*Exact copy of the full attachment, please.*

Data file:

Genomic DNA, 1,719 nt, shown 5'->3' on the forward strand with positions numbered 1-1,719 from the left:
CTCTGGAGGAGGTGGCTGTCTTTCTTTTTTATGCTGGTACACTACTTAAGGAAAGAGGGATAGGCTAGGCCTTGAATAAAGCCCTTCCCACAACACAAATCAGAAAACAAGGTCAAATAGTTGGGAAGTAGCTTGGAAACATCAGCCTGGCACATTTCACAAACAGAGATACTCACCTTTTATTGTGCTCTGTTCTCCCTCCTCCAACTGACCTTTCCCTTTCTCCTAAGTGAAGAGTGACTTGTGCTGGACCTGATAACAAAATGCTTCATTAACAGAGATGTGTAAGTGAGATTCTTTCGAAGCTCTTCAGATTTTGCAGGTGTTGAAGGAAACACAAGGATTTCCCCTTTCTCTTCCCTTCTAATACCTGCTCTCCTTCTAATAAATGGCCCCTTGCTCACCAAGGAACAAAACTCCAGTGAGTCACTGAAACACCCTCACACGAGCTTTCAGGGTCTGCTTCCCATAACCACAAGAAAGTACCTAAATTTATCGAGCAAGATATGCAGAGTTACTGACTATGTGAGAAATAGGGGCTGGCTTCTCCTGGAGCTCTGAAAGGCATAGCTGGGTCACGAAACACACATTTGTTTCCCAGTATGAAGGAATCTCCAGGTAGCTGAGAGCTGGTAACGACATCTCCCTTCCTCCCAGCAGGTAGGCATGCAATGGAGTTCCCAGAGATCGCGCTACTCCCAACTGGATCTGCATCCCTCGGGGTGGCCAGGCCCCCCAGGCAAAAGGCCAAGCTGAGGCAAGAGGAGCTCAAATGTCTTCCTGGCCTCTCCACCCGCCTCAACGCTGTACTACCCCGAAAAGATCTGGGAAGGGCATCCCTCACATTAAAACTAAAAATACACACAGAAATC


Genomic DNA, 1,719 nt, shown 5'->3' on the forward strand with positions numbered 1-1,719 from the left:
CTCTGGAGGAGGTGGCTGTCTTTCTTTTTTATGCTGGTACACTACTTAAGGAAAGAGGGATAGGCTAGGCCTTGAATAAAGCCCTTCCCACAACACAAATCAGAAAACAAGGTCAAATAGTTGGGAAGTAGCTTGGAAACATCAGCCTGGCACATTTCACAAACAGAGATACTCACCTTTTATTGTGCTCTGTTCTCCCTCCTCCAACTGACCTTTCCCTTTCTCCTAAGTGAAGAGTGACTTGTGCTGGACCTGATAACAAAATGCTTCATTAACAGAGATGTGTAAGTGAGATTCTTTCGAAGCTCTTCAGATTTTGCAGGTGTTGAAGGAAACACAAGGATTTCCCCTTTCTCTTCCCTTCTAATACCTGCTCTCCTTCTAATAAATGGCCCCTTGCTCACCAAGGAACAAAACTCCAGTGAGTCACTGAAACACCCTCACACGAGCTTTCAGGGTCTGCTTCCCATAACCACAAGAAAGTACCTAAATTTATCGAGCAAGATATGCAGAGTTACTGACTATGTGAGAAATAGGGGCTGGCTTCTCCTGGAGCTCTGAAAGGCATAGCTGGGTCACGAAACACACATTTGTTTCCCAGTATGAAGGAATCTCCAGGTAGCTGAGAGCTGGTAACGACATCTCCCTTCCTCCCAGCAGGTAGGCATGCAATGGAGTTCCCAGAGATCGCGCTACTCCCAACTGGATCTGCATCCCTCGGGGTGGCCAGGCCCCCCAGGCAAAAGGCCAAGCTGAGGCAAGAGGAGCTCAAATGTCTTCCTGGCCTCTCCACCCGCCTCAACGCTGTACTACCCCGAAAAGATCTGGGAAGGGCATCCCTCACATTAAAACTAAAAATACACACAGAAATC